Two workers were killed and eight others injured in Singapore when the scaffolding at a subway construction site collapsed on Wednesday, civil defence officials said.
It was the latest incident to hit Singapore's metro train network after two major breakdowns in December last year prompted a top-level investigation.
It was also the worst construction accident in Singapore since 2004 when a tunnel which was part of a subway line being built at that time caved in, killing four people.
A civil defence spokesman told reporters that search crews had found the bodies of the two workers earlier declared as missing.
The bodies were found one metre apart and both were submerged in wet cement and pinned down by planks of wood and scaffolding, he added.
The first body had been extricated and crews were still trying to pull out the second fatality. Water was being pumped to the affected area to keep the cement wet.
Eight other workers who suffered minor injuries were treated at a nearby hospital.
The spokesman clarified that only the scaffolding collapsed, and the tunnel "is still intact."
Wednesday's accident did not affect train operations.
A panel commissioned to investigate last year's train breakdowns criticised metro operator SMRT for prioritising resumption of revenue service over addressing underlying problems which caused the stoppage.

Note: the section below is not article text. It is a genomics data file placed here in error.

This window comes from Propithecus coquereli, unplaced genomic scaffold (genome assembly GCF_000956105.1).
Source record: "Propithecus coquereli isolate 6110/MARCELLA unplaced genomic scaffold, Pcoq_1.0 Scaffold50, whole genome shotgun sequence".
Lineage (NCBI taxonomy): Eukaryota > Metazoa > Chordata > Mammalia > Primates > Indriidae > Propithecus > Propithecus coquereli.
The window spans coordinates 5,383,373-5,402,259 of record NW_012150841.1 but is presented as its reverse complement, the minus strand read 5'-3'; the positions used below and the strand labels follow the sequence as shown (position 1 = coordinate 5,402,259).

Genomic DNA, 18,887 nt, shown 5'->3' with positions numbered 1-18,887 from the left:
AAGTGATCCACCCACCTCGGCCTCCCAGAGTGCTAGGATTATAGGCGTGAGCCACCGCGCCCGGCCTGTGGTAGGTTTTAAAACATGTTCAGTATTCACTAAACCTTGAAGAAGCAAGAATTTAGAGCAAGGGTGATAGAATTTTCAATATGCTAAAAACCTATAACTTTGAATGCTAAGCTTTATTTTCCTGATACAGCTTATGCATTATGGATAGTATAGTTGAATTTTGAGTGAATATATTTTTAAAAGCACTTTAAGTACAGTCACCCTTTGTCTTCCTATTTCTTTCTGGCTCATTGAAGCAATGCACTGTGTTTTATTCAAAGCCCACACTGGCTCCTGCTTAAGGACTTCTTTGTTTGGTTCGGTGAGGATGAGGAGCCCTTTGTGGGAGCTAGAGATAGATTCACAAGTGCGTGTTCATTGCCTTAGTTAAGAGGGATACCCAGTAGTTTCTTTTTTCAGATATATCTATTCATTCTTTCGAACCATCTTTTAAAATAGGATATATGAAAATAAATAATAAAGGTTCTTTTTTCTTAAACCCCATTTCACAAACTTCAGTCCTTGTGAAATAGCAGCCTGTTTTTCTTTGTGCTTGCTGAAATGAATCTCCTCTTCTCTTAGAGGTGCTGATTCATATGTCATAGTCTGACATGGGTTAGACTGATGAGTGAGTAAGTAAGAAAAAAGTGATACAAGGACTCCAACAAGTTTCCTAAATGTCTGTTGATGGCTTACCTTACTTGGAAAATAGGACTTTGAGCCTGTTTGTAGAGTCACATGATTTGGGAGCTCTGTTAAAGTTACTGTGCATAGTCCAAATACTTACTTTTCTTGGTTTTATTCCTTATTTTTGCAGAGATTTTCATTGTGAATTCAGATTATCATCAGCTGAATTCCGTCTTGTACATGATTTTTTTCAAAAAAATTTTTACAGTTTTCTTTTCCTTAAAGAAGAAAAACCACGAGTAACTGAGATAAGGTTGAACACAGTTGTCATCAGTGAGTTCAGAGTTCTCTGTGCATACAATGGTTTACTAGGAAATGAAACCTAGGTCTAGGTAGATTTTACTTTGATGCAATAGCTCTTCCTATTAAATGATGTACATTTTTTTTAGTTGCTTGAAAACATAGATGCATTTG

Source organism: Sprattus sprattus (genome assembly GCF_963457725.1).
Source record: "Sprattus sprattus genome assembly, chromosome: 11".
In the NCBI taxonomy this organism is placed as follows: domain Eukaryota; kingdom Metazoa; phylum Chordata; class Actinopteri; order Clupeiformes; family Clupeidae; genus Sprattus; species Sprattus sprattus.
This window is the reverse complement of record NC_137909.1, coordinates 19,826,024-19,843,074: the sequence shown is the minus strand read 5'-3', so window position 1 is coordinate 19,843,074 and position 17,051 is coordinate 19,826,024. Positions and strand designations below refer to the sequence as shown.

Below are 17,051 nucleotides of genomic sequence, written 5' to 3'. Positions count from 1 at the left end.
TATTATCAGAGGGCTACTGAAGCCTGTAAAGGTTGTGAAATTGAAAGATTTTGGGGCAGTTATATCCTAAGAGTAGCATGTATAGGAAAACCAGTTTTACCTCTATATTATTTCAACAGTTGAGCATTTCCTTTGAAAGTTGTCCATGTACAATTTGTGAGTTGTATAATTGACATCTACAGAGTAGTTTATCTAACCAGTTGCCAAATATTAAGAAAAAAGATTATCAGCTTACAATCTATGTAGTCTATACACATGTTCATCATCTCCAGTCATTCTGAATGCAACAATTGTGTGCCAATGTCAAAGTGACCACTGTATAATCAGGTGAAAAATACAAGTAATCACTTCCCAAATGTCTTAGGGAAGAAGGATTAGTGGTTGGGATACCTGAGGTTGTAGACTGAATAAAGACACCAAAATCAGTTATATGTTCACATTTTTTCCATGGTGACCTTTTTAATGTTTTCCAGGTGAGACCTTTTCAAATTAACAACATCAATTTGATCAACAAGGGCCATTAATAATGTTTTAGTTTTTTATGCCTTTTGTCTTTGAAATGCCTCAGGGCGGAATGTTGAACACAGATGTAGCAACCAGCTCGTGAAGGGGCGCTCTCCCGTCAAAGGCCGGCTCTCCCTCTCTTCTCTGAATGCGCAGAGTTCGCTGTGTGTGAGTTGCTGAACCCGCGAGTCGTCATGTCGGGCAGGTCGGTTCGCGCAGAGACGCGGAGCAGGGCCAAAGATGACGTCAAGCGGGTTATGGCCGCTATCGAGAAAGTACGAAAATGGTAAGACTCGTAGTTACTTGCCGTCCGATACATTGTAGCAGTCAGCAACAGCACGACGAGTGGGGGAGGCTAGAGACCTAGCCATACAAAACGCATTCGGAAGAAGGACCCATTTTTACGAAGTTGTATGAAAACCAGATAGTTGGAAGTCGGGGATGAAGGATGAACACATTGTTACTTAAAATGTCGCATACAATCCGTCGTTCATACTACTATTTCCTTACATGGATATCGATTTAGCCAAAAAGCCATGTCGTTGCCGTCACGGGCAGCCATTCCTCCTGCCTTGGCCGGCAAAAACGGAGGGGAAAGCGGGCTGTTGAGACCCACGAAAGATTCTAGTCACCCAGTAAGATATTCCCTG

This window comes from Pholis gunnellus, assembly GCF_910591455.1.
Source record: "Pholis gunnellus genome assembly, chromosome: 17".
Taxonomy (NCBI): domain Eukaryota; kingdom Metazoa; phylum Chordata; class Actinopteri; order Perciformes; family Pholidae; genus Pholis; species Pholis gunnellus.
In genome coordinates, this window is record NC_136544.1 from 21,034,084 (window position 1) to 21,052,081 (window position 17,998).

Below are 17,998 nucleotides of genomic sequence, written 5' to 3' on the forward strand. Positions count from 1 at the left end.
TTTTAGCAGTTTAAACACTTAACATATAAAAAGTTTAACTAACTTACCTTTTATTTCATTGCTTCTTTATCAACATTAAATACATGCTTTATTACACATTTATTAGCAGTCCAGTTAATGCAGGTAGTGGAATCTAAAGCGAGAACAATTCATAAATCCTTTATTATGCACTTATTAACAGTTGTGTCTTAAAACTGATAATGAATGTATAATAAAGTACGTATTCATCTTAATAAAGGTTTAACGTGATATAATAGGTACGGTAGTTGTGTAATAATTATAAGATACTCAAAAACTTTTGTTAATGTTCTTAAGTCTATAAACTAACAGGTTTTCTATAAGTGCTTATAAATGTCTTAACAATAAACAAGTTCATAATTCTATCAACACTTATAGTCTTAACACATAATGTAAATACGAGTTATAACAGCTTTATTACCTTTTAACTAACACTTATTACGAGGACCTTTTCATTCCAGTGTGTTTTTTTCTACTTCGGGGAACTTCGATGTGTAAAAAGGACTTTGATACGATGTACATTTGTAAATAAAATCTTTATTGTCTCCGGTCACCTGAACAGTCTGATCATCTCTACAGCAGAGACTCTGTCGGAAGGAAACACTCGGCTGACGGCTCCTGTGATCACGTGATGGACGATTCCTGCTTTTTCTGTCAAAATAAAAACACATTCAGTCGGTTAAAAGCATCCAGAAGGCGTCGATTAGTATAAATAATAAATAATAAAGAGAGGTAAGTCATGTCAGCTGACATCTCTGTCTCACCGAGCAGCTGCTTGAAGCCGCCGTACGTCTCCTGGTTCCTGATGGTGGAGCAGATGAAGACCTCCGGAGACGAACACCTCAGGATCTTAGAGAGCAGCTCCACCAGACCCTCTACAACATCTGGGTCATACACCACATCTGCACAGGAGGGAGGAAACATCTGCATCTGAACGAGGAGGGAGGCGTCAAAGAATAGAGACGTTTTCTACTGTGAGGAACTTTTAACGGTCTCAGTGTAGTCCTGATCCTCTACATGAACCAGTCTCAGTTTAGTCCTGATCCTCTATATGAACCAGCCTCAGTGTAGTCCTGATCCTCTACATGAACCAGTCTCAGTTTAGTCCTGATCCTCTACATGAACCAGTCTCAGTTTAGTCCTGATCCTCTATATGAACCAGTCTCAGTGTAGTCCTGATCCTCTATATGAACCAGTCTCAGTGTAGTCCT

It also concluded that SMRT's metro system had been plagued by outdated equipment and poor maintenance for years, and the company did not have enough engineers capable of overseeing maintenance.
The Land Transport Authority this month also imposed the maximum fine of Sg$2 million ($1.59 million) on SMRT for the breakdowns, which stranded thousands of workers.
The site of Wednesday's accident is a tunnel that will link an existing underground train station with a new subway line being constructed and which will be managed by another company, SBS Transit.
Its construction is part of improvements to meet the transport needs of a growing population.
Singapore now has a population of over five million people, including citizens, permanent residents and foreign workers, and overcrowding in the metro system is a favourite gripe among residents.